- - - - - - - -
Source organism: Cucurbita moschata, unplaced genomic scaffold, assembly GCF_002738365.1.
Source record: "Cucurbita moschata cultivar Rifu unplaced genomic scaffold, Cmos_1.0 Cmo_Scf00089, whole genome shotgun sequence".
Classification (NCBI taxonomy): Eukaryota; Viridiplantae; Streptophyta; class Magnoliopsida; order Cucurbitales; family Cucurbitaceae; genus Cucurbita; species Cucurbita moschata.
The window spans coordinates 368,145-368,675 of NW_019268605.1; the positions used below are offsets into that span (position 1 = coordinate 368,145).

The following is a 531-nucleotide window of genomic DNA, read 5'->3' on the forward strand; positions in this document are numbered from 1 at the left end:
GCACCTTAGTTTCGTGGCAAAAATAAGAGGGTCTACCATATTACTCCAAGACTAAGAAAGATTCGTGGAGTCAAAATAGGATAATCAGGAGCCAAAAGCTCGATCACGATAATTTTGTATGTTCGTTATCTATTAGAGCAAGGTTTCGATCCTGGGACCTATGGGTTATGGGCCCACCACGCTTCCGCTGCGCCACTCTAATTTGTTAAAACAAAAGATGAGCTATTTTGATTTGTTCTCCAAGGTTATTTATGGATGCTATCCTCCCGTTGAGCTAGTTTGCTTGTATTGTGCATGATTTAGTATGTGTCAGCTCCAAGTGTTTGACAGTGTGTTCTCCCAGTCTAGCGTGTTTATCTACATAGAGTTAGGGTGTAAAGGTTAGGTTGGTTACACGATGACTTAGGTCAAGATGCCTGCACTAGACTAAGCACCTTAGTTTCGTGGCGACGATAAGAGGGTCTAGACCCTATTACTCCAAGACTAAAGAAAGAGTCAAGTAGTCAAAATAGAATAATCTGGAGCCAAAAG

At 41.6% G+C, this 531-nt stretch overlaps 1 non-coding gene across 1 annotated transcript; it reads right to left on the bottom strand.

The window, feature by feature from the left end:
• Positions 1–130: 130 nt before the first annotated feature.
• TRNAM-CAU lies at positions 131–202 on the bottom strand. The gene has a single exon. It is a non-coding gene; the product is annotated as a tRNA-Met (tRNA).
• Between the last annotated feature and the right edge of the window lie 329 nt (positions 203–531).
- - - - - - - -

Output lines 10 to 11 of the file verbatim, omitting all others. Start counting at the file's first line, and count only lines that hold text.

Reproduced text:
• TRNAM-CAU lies at positions 131–202 on the bottom strand. The gene has a single exon. It is a non-coding gene; the product is annotated as a tRNA-Met (tRNA).
• Between the last annotated feature and the right edge of the window lie 329 nt (positions 203–531).